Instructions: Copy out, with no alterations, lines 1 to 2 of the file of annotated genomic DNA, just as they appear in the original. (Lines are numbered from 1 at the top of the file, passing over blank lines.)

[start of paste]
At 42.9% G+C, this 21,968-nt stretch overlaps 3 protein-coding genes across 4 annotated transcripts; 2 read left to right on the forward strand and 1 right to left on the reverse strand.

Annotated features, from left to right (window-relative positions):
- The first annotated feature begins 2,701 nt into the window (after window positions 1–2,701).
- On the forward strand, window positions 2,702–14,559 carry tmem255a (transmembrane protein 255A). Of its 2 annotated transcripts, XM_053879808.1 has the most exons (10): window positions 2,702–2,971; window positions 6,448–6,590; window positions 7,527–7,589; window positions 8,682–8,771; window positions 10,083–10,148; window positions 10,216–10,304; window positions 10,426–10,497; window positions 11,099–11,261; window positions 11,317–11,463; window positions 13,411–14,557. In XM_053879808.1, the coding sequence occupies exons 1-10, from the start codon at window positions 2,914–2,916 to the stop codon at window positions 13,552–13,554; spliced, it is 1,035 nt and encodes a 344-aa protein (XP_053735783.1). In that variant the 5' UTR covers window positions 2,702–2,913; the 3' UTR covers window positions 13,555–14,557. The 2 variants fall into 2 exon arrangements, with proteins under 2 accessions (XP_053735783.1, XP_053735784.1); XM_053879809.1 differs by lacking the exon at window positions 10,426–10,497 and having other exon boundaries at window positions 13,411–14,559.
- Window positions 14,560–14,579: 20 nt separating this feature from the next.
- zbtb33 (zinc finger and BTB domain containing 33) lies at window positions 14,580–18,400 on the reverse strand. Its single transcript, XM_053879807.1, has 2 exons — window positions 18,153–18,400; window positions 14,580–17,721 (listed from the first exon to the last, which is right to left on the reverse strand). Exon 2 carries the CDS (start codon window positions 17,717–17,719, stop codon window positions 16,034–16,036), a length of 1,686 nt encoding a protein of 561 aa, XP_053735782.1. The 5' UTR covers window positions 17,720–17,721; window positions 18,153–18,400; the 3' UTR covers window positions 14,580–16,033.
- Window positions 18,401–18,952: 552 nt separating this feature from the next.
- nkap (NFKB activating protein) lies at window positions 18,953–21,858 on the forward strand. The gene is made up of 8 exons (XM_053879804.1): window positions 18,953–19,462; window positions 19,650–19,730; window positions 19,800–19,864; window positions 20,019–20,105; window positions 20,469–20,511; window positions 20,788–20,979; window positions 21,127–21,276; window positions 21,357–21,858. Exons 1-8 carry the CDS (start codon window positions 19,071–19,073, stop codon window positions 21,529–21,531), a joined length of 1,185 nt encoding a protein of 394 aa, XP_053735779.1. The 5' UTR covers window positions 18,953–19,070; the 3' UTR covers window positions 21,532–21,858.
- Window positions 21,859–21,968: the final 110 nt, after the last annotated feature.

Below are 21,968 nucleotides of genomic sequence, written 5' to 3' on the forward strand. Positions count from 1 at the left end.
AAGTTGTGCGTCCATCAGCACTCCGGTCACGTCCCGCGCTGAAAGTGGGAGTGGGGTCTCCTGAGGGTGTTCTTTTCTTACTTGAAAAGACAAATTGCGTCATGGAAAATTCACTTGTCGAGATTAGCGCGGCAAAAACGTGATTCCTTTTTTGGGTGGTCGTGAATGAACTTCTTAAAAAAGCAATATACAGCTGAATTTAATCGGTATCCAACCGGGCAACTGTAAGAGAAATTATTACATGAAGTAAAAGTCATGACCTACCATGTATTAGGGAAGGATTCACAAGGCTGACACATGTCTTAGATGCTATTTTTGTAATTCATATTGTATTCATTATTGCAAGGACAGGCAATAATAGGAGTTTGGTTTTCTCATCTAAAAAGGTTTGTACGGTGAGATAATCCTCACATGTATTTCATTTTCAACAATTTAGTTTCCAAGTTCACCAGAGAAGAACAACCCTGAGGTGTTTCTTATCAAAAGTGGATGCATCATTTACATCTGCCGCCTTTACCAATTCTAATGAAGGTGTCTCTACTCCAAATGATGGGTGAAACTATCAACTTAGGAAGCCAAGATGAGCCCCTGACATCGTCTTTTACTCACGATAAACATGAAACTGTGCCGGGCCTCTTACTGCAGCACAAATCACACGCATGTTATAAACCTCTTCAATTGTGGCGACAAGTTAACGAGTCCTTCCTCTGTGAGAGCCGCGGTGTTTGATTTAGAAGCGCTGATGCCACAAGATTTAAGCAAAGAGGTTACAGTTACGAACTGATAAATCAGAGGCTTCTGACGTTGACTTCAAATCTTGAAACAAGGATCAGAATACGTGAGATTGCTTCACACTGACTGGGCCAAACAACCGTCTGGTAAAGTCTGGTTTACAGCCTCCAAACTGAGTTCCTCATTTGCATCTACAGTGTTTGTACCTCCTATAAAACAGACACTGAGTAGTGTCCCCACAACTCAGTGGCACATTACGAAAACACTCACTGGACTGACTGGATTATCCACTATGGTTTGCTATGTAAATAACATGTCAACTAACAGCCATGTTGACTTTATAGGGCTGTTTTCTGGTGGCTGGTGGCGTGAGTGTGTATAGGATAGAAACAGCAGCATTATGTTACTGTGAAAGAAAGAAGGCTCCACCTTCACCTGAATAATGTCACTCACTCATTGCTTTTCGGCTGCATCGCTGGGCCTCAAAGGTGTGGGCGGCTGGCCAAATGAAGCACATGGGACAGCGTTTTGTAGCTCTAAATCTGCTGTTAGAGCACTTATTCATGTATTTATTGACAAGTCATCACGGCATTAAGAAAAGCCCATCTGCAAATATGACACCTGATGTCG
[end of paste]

At 42.9% G+C, this 21,968-nt stretch overlaps 3 protein-coding genes across 4 annotated transcripts; 2 read left to right on the forward strand and 1 right to left on the reverse strand.

Annotated features, from left to right (window-relative positions):